Some self-published authors have more than one editor go through their work and then take the suggestions made by both to come up with a more solid copy of the manuscript. I will definitely be finding another editor to do a final proofreading to catch the “oops” before getting it ready.

So the bigger lesson to me is that when I self-publish, I will do my job as an author to get the piece ready to go through the process, and then act like a publisher.

It helps that I’ve worked as an editor and have an eye, but as the author I can’t trust myself not to be too close to the work. I’m willing to go back as many times to work on the manuscript until it’s ready. This is where trust of people you work with in the process is crucial. I trust that Cheryl has my back and a great eye for the genre in which I write. I know that she won’t let me put anything out until it’s ready. Acting as a responsible publisher, I don’t want to release any book that isn’t ready.

Putting the publisher’s hat back on, I would want to find a good artist to create my cover. There are so many things to consider for the art such as how it will look as an e-book listing versus how it will look as a print-on-demand book cover. Since I’m not at this point yet, I don’t want to spend too much time thinking about it, but I have bookmarked several artists that authors from the message board that I frequent use. There are some outstanding book covers there, and they have not gone unnoticed by me.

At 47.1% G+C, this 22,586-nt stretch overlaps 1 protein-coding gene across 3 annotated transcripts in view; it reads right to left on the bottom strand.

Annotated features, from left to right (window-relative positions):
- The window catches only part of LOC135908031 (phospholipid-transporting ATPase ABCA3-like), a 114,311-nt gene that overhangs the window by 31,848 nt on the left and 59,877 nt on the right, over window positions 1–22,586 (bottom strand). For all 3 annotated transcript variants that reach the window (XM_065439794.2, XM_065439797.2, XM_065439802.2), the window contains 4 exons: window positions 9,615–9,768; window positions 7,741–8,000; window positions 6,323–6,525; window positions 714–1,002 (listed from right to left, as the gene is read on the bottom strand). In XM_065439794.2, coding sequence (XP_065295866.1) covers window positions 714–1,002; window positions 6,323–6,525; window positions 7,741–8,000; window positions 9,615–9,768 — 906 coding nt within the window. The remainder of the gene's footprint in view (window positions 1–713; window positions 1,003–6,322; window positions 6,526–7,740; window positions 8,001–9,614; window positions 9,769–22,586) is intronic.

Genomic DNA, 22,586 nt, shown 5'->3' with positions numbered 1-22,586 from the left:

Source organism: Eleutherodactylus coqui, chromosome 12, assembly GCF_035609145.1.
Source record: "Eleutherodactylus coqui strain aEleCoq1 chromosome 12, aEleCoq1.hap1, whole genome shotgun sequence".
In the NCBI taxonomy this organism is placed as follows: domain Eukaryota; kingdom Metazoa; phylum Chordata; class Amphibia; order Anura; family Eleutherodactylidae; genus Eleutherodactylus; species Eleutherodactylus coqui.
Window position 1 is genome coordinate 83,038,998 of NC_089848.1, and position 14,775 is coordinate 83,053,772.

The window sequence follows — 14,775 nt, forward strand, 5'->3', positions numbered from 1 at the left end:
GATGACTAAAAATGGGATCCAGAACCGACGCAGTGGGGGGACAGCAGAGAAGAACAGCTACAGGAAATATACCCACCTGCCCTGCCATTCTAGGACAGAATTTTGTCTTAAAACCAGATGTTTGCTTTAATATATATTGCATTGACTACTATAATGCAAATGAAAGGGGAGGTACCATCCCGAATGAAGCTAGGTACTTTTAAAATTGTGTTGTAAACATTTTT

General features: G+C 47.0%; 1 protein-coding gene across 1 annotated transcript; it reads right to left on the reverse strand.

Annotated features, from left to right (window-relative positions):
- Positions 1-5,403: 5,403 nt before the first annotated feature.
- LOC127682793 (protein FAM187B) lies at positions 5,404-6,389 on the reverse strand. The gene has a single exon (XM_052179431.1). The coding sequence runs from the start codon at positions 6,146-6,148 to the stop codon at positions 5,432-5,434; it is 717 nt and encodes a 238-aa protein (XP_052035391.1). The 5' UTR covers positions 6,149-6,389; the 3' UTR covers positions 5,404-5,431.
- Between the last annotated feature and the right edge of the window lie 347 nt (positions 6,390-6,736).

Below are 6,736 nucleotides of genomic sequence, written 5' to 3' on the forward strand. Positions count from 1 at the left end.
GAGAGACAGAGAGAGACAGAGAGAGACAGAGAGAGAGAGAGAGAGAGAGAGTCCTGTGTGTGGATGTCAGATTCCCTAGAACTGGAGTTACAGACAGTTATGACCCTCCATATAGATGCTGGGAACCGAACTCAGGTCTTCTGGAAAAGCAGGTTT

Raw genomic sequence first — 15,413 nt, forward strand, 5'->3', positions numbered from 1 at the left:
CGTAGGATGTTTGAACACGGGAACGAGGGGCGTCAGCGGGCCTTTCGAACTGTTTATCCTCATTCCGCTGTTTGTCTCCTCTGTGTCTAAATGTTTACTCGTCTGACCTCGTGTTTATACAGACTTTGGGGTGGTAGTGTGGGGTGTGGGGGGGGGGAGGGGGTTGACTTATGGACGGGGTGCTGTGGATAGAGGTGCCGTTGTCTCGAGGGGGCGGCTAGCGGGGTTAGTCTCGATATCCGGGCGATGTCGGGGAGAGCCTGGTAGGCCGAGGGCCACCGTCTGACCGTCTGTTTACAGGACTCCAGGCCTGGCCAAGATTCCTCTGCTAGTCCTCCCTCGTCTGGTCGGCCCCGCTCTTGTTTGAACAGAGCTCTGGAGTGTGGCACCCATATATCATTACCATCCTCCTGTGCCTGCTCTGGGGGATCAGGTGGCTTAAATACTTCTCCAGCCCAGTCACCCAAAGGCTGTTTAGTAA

One thing to note is that PR gets handled by the author whether or not they are traditionally or self-published. Facebook, blog tours, and other ways to get word out about a book’s release rests with the author to spend the time. Many people handle it differently, and the amount of advice out there varies dramatically. No one really knows how to catch that enigmatic luck that does hit for some authors to gain a wide readership. But I do know that a writer has to be prepared to handle the challenge of getting his/her book seen and bought once it’s out there.

There are many things I’m glossing over because I’ll discuss them as I encounter them once I’m through the main writing part and enter the publishing process. There are many advantages to self-publish a work and let the readers be the ones to decide if it’s good rather than let it sit on a slush pile somewhere. But there are also advantages to pursuing traditional publishing, especially if a major goal of the author is to get the book onto bookstore’s shelves, something that is a larger battle for the self-published. I’m encouraged to see more authors getting the hybrid deal like Hugh Howey who keeps his digital printing rights but got a contract for physical book publishing only. It’s new and different, and shows that change is happening right now.

Like I said, I am intending to self-publish my adult WIP, so I’m very aware that it’s a business adventure. Having learned a lot from running an editing business last year, I feel more prepared to enter into the fray with this. I have no absolute path yet, but I like the challenge it presents to me in order to succeed. In the meantime, I am appreciating the time now to just write and enjoy that journey prior to taking on the business side of the venture.